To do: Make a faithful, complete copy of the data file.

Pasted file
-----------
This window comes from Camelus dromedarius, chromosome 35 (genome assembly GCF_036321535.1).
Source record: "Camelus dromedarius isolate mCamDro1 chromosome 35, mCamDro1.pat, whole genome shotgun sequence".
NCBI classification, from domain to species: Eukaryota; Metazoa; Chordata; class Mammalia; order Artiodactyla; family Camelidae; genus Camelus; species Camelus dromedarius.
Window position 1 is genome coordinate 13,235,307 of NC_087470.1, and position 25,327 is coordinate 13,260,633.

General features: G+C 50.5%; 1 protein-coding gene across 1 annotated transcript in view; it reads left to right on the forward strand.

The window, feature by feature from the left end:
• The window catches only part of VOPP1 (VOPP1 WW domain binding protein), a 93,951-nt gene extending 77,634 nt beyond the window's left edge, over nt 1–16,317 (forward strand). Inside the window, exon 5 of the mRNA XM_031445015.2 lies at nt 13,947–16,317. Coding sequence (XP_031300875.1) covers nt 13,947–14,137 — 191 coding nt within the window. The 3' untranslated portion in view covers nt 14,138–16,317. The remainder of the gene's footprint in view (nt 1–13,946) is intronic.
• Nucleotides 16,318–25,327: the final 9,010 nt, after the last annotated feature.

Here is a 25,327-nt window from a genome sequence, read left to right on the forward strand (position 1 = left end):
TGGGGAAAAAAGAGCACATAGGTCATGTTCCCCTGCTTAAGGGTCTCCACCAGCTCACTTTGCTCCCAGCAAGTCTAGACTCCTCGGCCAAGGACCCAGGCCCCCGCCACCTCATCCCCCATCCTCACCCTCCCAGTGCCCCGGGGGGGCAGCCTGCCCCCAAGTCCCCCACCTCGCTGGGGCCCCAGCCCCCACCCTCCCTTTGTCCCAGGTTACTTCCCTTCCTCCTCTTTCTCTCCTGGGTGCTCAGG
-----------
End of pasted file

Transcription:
This window comes from Camelus dromedarius, chromosome 35 (genome assembly GCF_036321535.1).
Source record: "Camelus dromedarius isolate mCamDro1 chromosome 35, mCamDro1.pat, whole genome shotgun sequence".
NCBI classification, from domain to species: Eukaryota; Metazoa; Chordata; class Mammalia; order Artiodactyla; family Camelidae; genus Camelus; species Camelus dromedarius.
Window position 1 is genome coordinate 13,235,307 of NC_087470.1, and position 25,327 is coordinate 13,260,633.

General features: G+C 50.5%; 1 protein-coding gene across 1 annotated transcript in view; it reads left to right on the forward strand.

The window, feature by feature from the left end:
• The window catches only part of VOPP1 (VOPP1 WW domain binding protein), a 93,951-nt gene extending 77,634 nt beyond the window's left edge, over nt 1–16,317 (forward strand). Inside the window, exon 5 of the mRNA XM_031445015.2 lies at nt 13,947–16,317. Coding sequence (XP_031300875.1) covers nt 13,947–14,137 — 191 coding nt within the window. The 3' untranslated portion in view covers nt 14,138–16,317. The remainder of the gene's footprint in view (nt 1–13,946) is intronic.
• Nucleotides 16,318–25,327: the final 9,010 nt, after the last annotated feature.

Here is a 25,327-nt window from a genome sequence, read left to right on the forward strand (position 1 = left end):
TGGGGAAAAAAGAGCACATAGGTCATGTTCCCCTGCTTAAGGGTCTCCACCAGCTCACTTTGCTCCCAGCAAGTCTAGACTCCTCGGCCAAGGACCCAGGCCCCCGCCACCTCATCCCCCATCCTCACCCTCCCAGTGCCCCGGGGGGGCAGCCTGCCCCCAAGTCCCCCACCTCGCTGGGGCCCCAGCCCCCACCCTCCCTTTGTCCCAGGTTACTTCCCTTCCTCCTCTTTCTCTCCTGGGTGCTCAGG